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410 Timberwolves reach their goals
Salutatorian Delaine Quaresma receives her diploma from Manteca Unified Superintendent Jason Messer. - photo by HIME ROMERO
Sierra High School’s valedictorian Lauren Morowit walked through the wisdom of the ages to summarize the five most important life lessons she has learned thus far.

In her valedictory speech Thursday during the outdoor graduation ceremonies that was threatened by rain which eventually fell toward the end, Morowit shared her five nuggets of wisdom – gleaned from Cicero, Mahatma Gandhi, Eleanor Roosevelt, and Mother Teresa – with everyone, but in particular, with her fellow Timberwolf graduates who are now embarking on yet another challenging chapter in their lives.

She summarized the five lessons in simple single words: responsibility, perseverance, faith, appreciation, and hope – in that order.

In emphasizing the importance of responsibility, Morowit quoted Gandhi who advocated nonviolent or passive resistance to make a difference: “Be the change you want to see in the world.” Education, the valedictorian said, is an instrument to be used constructively.

She summoned Gandhi a second time in trying to emphasize the importance of perseverance when she said that “strength does not come from physical capacity but from an indomitable will.” To that nugget of wisdom, Morowit added her own, saying, “Don’t be distracted by negative opinions. Do what you feel is right in your heart, and never underestimate your capacity.”

Everyone is here for a purpose, and to find that purpose, we have to look into our hearts for guidance, Morowit explained. And this is where faith comes in, she said, as when Mother Teresa wrote: “We are all pencils in the hand of God.”

In reaching back to the time of Cicero, one of Rome’s greatest orators who lived a century before the birth of Christ, Morowit not only expanded on one of the five most important lessons she has learned in her young life but also provided proof of the enduring nature of wisdom that never goes stale or obsolete. “Gratitude,” she quoted the Roman statesman, “is not only the greatest of virtues, but the parent of all others.” Morowit used this as a springboard to acknowledge the vital roles her parents, close relatives and especially her late grandmother played in her life. Her parents have always “fostered my dreams,” she said, from the time they walked her at age three through the campus of the University of California, Berkeley where they are both alumni. She also acknowledged the parental role her aunt and uncle played in her growing up, planting in her the seed of a “potential career in the legal realm.” Morowit is UC Berkeley-bound where she plans to study political science along with communications.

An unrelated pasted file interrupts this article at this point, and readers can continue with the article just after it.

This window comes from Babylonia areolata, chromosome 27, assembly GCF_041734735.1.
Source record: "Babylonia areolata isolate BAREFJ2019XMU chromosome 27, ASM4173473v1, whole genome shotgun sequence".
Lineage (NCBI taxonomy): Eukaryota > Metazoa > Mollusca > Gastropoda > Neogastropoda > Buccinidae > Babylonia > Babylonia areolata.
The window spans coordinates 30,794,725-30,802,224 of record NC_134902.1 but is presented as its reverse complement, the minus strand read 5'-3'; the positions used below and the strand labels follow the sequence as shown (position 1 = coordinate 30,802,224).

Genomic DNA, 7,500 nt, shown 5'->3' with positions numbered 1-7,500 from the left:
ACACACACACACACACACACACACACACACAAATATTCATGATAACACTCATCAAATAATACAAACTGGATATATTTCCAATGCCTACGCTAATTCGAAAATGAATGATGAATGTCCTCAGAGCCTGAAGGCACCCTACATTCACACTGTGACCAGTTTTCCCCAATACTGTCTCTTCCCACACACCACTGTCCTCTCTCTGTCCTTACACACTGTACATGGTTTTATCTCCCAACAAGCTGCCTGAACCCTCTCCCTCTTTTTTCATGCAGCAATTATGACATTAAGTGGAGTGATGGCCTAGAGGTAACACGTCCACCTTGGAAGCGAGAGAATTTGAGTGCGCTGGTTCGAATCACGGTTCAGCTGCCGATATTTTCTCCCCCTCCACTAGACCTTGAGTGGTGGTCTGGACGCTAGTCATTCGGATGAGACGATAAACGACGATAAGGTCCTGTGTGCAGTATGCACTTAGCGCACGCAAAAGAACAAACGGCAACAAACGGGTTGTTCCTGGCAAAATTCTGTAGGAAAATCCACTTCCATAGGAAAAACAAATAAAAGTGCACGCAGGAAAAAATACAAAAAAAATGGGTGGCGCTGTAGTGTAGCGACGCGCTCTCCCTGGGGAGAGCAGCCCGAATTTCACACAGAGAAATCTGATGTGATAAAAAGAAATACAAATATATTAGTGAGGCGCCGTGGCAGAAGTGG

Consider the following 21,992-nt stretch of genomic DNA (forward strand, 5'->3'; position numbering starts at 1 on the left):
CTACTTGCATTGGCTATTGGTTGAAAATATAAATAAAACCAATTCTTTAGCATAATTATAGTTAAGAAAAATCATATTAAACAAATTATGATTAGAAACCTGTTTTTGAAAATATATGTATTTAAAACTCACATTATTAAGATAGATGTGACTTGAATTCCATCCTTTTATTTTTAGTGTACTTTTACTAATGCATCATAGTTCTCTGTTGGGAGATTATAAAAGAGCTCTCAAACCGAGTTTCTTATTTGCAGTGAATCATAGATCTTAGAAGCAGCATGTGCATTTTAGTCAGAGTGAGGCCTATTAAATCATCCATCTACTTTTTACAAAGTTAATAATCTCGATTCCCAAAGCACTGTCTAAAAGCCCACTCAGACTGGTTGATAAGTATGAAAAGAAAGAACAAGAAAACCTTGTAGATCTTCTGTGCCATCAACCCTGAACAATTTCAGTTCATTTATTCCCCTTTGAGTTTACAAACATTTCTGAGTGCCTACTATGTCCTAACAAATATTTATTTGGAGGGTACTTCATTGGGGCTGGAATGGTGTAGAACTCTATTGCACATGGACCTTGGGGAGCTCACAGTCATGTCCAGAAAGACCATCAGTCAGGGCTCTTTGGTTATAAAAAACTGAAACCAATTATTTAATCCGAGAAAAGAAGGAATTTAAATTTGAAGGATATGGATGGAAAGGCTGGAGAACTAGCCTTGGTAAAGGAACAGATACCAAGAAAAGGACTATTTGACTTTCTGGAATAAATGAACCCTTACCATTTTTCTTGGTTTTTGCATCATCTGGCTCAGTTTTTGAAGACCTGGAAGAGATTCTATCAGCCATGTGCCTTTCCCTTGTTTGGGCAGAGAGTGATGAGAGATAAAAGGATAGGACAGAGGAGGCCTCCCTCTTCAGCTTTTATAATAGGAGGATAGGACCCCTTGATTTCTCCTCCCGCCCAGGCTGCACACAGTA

But it was Morowit’s grandmother that brought the tears. Her grandmother had fought hard to be around at her graduation; unfortunately, she succumbed to cancer before the red-letter day.

“I dedicate this entire day to my grandmother. I know you’re not here but you’re with me in spirit. You are my hero,” said Morowit through her tears.

In her message of hope to her fellow graduates, Morowit scanned her senior classmates in the audience and said that in their faces she was seeing doctors, entrepreneurs, politicians, teachers and artists of the future.

“Discover what makes you happy,” she told her soon-to-be former classmates, and “be optimistic and believe in your dream.”

As a parting word, she shared with them the hope-filled words of Eleanor Roosevelt, “The future belongs to those who believe in the beauty of a dream.”

Salutatorian Delaine Quaresma, in her salutatory address, pointed out that the word “success,” based on its definition in the dictionary, best describes the Class of 2010. They are not just the smartest, based on the results of STAR tests, but their class with its 410 graduates is one of Sierra High’s largest senior classes to date, said the daughter of Raymond and Sue Quaresma who is bound for the University of California, Los Angeles where she plans to major in biology.

Despite the threat of rain throughout the roughly hour and a half graduation ceremony in the Daniel Teicheira Stadium, Mother Nature cooperated until shortly after the start of the distribution of diplomas. However, while several people left the bleachers and sprinted to their vehicles, many more steadfastly remained in their seats and opened their large multi-colored umbrellas. Just as the rain began to fall, just behind the eastern bleachers appeared in a symbolic manner a 180-degree bright rainbow.